How to Paint Reflections – Steam Boat in Watercolour
Skill Level : 1 Beginner, 2 Intermediate
Medium : Watercolour Painting
Subject : Landscapes, Transport
Tutor : Dennis Clark
Class Length : 1 hour 55 minutes
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Gold Level or Higher Class
Part 3 in the study of reflections in water. You will paint, in watercolours, this old steam boat, the Earnslaw, as it sails out of Queenstown on lake Wakatipu, NZ's South Island.
In this lesson you will learn:
1. How to paint the distant grey sky and it's reflection in the distant lake
2. How to paint the snow-capped mountains
3. How to paint the steam boat
4. How to paint the large wake of the boat.
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Transfer the template. Make little marks on each side of the masking tape border to ensure that the horizon is level as the template is slightly slanted. Artist license has been used to add snow to the mountaintop and more reflections in the water.
Apply masking fluid to the snow on the mountaintops, Pull little bits down using light, jagged strokes. Mask the light areas of the boat, the wake and the bow wave. Use a gem clip to mask smaller details on the steamboat. Add thin lines in the wake to show the movement of the boat. Blow dry.
Always work from the top to the bottom and from the lightest to the darkest. Choose a blue for the sky – ultramarine, cerulean or cobalt. Start at the top edge of the paper and work down to the mountaintops. Blow dry.
Add blue and burnt sienna to the sky mix for a brown-gray colour. Paint the distant mountains. Add some cadmium orange to the mix. Drop some into the distant mountain and then cover the closer mountain. Paint the darker areas of the mountains with a dark blue-grey. Add some alizarin crimson to the blue-grey mix for purple shadows around the snow and the lightly shaded areas on the mountain. Mix a darker blue-brown for the darkest shadows. Blow dry.
Remove the masking fluid from the mountaintops. Mix alizarin crimson and ultramarine blue for a light blue-purple. Paint the shadow areas of the snow. Darken some areas a bit more for a 3D effect.
The lefthand side
Mix burnt sienna with a little blue and a touch of cadmium yellow for a brown-green. This will make a warmer slope on the left. Add some alizarin crimson and blue into the brown-green mix. Paint top of the mountain and some random areas down the slope with this darker mix. Add a few little drops along the water’s edge.
Mix black using burnt sienna and ultramarine blue for the darkest areas of the boat. Add some cadmium red for the reddish brown areas, blending the colours as they meet. Blow dry. Use cadmium red toned down a bit with the dark mix for the funnel. Darken the right hand side to give it rounding. Lift out a highlight in the top section of the funnel. Blow dry.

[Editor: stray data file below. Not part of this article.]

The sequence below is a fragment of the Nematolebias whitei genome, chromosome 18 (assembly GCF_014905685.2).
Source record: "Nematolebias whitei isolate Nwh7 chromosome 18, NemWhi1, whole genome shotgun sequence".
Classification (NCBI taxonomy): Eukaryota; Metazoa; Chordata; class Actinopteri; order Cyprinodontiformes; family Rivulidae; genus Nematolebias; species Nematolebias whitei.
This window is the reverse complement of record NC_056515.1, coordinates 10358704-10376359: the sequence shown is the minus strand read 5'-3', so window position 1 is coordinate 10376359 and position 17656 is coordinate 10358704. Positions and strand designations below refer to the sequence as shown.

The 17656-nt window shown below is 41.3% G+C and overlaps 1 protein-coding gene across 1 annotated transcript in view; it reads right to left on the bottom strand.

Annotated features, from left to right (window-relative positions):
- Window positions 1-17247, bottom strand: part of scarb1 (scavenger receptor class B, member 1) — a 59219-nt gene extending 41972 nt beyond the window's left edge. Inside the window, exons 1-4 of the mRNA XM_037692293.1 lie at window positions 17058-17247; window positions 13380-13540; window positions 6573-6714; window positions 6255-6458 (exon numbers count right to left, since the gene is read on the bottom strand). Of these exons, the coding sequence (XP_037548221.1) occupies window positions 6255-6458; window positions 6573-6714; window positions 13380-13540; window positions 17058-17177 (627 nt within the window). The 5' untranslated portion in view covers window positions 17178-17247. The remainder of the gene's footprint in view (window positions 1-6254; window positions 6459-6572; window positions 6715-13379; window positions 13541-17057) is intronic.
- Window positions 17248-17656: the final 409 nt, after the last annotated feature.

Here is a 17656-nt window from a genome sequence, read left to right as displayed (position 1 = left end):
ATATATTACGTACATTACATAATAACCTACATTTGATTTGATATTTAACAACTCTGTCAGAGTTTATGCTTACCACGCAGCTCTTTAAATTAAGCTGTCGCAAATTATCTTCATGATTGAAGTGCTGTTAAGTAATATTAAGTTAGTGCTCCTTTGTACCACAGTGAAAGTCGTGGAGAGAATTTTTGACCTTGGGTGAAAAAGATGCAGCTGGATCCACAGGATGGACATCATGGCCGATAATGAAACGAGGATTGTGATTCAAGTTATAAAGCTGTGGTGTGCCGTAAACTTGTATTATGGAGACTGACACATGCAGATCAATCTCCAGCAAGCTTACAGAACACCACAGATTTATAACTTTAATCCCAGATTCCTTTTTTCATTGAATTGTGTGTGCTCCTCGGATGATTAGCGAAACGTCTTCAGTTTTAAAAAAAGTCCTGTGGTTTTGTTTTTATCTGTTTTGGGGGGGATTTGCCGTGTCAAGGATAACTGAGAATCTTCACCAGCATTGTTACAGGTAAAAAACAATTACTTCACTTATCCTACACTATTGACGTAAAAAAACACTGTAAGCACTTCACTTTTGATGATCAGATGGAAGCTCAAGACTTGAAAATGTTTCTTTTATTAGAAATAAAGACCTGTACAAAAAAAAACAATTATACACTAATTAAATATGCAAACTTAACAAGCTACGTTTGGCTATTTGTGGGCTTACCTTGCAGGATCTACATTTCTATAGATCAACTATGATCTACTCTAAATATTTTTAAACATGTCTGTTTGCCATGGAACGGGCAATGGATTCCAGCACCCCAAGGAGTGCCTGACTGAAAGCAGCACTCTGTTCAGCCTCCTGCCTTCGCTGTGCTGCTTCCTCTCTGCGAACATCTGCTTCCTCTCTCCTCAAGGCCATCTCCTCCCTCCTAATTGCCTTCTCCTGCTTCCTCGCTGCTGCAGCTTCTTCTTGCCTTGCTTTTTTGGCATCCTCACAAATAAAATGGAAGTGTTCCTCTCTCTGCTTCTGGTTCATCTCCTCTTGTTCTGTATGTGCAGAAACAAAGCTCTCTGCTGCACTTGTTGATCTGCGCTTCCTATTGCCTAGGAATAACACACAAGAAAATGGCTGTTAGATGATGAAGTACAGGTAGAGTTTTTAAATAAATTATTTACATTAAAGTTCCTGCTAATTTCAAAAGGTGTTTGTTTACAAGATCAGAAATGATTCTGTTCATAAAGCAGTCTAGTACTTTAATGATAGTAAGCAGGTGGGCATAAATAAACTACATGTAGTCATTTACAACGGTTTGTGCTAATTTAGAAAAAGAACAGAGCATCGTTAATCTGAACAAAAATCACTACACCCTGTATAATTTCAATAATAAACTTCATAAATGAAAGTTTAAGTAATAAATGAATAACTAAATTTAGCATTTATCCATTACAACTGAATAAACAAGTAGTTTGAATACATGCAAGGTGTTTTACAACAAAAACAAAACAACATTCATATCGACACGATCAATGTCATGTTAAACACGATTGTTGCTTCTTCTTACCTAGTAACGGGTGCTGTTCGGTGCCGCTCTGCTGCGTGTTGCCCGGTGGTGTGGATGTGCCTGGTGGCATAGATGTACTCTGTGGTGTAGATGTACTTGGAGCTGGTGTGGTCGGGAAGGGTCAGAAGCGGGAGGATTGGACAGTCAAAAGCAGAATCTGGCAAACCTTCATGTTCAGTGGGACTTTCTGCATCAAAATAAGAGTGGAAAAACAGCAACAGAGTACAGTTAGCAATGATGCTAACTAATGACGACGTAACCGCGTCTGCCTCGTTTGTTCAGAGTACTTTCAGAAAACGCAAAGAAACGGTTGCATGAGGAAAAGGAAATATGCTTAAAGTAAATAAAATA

Finishing the boat
Carefully remove the masking fluid from the boat. Add the little bits of red and the blue-purple shadows. Use cadmium orange for the remaining lighter colours at the top of the steamboat. Lift out highlights on the windows where the sun hits. Use a rigger brush for the dark masts and the red lines on the side of the boat. Use the flat side of the brush to add a small amount of the dark mixture for the smoke. Soften it with a little water and a tissue. Blow dry.
Mix ultramarine and a little of the dark mixture. Start at the top of the water, carefully avoiding the boat. Darkening the water as you move past the boat by adding more ultramarine and alizarin crimson. Turn your paper upside down. Make a stronger mix by adding more ultramarine blue and alizarin crimson. Run some of this mix along the top of the paper. Turn the paper right side up. Add dark streaks in the wake of the ship. Use a thirsty brush to lift out some of the dark mix for the reflection of the mountains and the boat. Add a few darker lines in the wake. Use ultramarine blue for the darkest sections of the wake, then drop some viridian into this blue while it is wet for a blue-green colour. Blow dry.
Use very little paint on the brush to add hints of the mountain colours into the lighter water to give it some life. Mix a dirty grey for the darker areas at the bow of the boat, under the boat and in parts of the wake. Blow dry.
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